I came across a great post describing ways to talk about machine learning, and one of the analogies the author brought up was a washing machine. “Washing machines are robots, but they’re not ‘intelligent’. They don’t know what water or clothes are. Moreover, they’re not general purpose even in the narrow domain of washing – you can’t put dishes in a washing machine, nor clothes in a dishwasher (or rather, you can, but you won’t get the result you want). They’re just another kind of automation, no different conceptually to a conveyor belt or a pick-and-place machine.”
I’ve been inspired by this more accessible way of talking about technology lately, and I wrote about this in a blog post a month or so ago advocating to let technology do the blocking and tackling for you so you can be the QB and score touchdowns. Having lived that life in the field, I always felt like Ops was blocking, playing quarterback, coaching, and even selling tickets and concessions sometimes with everything we had to do in a given day. There was always too much to do, and not enough time to do it in, and I felt like the technology that existed was not keeping up with the rest of the world.
That’s why the washing machine metaphor is a good one when it comes to PLC automation vs. optimization. I don’t have time to wash my own clothes or like to wash clothes. A washing machine washes clothes certainly better than it used to in the ‘50s, and it’s a huge step forward from using a board and hand scrubbing. But the problem I’m solving isn’t just washing clothes. It’s doing laundry.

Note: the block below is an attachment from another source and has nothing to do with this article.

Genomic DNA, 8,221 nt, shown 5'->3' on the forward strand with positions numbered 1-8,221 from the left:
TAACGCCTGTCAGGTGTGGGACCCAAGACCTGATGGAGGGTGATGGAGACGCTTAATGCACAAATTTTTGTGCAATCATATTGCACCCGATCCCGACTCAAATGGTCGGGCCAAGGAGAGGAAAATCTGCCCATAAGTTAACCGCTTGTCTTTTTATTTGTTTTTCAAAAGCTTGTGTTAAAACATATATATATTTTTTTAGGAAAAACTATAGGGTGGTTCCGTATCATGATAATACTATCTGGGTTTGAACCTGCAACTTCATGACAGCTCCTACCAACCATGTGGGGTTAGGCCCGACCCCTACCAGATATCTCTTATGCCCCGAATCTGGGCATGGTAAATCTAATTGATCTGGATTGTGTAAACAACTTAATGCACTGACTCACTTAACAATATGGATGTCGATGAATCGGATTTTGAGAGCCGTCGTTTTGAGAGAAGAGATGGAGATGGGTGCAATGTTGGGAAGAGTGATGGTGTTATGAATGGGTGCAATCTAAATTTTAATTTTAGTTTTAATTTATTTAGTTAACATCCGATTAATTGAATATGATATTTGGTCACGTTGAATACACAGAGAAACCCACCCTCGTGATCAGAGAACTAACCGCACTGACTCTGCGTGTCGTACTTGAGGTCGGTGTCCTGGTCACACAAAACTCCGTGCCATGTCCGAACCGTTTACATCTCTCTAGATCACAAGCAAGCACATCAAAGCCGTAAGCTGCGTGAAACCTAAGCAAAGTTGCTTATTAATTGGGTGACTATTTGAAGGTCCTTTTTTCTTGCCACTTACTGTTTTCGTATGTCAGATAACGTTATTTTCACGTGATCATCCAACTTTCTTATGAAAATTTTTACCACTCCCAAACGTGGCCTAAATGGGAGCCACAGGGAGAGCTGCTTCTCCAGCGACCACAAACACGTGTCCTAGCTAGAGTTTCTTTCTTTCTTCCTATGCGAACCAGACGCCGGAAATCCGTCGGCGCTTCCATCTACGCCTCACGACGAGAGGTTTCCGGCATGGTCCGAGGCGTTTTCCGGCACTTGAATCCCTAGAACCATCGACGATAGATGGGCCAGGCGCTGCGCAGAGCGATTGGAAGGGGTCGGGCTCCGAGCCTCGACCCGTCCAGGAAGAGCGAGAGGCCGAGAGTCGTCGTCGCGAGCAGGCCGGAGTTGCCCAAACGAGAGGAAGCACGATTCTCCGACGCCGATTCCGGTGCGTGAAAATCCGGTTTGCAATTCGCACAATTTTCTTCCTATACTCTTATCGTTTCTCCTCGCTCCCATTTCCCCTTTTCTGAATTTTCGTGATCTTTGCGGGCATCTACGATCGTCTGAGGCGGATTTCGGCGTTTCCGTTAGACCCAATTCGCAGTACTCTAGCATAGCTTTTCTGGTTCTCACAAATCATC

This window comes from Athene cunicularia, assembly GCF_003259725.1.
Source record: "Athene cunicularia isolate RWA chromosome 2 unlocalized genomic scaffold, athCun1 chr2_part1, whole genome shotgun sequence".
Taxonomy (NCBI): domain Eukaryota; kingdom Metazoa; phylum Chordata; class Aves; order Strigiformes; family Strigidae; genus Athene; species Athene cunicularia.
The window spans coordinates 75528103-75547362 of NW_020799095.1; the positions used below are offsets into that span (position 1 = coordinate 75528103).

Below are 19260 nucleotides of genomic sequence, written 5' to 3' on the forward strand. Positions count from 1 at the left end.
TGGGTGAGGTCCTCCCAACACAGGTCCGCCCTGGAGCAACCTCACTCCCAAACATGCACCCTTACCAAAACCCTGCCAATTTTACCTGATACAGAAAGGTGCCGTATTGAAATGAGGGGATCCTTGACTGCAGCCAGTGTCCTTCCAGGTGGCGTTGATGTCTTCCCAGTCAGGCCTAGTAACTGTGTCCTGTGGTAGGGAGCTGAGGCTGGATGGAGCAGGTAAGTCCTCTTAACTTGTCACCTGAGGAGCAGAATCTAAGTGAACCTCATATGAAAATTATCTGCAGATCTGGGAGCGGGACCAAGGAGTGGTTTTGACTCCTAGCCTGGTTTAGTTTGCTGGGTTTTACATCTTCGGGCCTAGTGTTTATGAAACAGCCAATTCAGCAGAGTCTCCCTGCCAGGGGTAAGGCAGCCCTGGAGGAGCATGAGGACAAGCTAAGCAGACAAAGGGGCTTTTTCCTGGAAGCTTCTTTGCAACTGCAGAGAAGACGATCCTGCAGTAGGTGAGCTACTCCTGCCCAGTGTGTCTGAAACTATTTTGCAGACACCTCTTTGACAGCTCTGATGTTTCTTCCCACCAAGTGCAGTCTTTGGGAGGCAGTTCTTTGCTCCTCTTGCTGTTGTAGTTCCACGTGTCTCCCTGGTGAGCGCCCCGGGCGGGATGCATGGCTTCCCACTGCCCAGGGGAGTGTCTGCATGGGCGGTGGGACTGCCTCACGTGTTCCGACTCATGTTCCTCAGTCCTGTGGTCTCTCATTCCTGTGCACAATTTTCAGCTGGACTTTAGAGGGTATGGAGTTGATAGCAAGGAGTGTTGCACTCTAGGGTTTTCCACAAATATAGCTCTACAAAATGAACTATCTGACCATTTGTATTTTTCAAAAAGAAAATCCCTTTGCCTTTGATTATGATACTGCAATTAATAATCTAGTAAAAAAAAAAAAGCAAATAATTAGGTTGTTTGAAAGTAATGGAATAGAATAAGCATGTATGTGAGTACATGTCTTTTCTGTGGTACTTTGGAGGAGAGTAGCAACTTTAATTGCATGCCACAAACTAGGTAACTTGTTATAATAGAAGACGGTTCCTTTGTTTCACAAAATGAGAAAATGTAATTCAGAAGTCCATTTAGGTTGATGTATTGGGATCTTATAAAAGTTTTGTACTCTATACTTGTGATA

Laundry is a more complex problem that a washing machine alone cannot solve without a significant amount of my time. Think about all of the tasks that we have become numb to: sorting towels from dress shirts, separating out the whites to bleach, moving the load to the dryer or hanging on a rack, folding clothes, and finally putting them in the right drawer or hanging them up. You get where I’m going. Yes, the washing machine has made strides, but it hasn’t been able to solve the complex problem of doing laundry.
This is the same thing with PLC-based controllers in regards to optimization. Optimization is a complex multi-dimensional problem, which is why setting and forgetting any PLC is a suboptimal strategy.
A pumpoff controller protects against pumpoff–it’s in the name. A flow computer RTU auto-tuning algorithm protects against well instability and loading up. Similarly, a washing machine has presets, warnings, and sensors to make washing clothes more efficient. These features are helpful, but alone do not tackle the many tasks required to finish a load of laundry.
For decades, producers have needed employees to play the role of operators, techs, and engineers. Even with optimization, I think we all have become numb to the difficulty of doing this on a single well-let alone on hundreds of wells. Production data is extremely noisy with multiple streams and it changes daily by definition of a decline curve. Additionally, it can be impacted by external forces such as dynamic mechanical systems and imprecise measurements/calibrations on the surface, and scale in the formation or communication with other wells in the subsurface.
Those are a lot of factors…kind of like the many tasks of laundry. Numerous studies across industries have shown that people working together with AI improve business outcomes for their companies. Given the complexity of optimization, it requires a combination of the best of both worlds. AI can help humans scale their abilities across several tasks. It is able to implement consistency day in and day out, remove process dispersion, and eliminate a ton of noise out of the system. This removal of noise and burden allows us to focus on tasks where creativity and complex thought are needed to optimize other aspects of the system: wells that need better designs, wells that aren’t operating on the bottom valve, or optimizing plunger types for wells.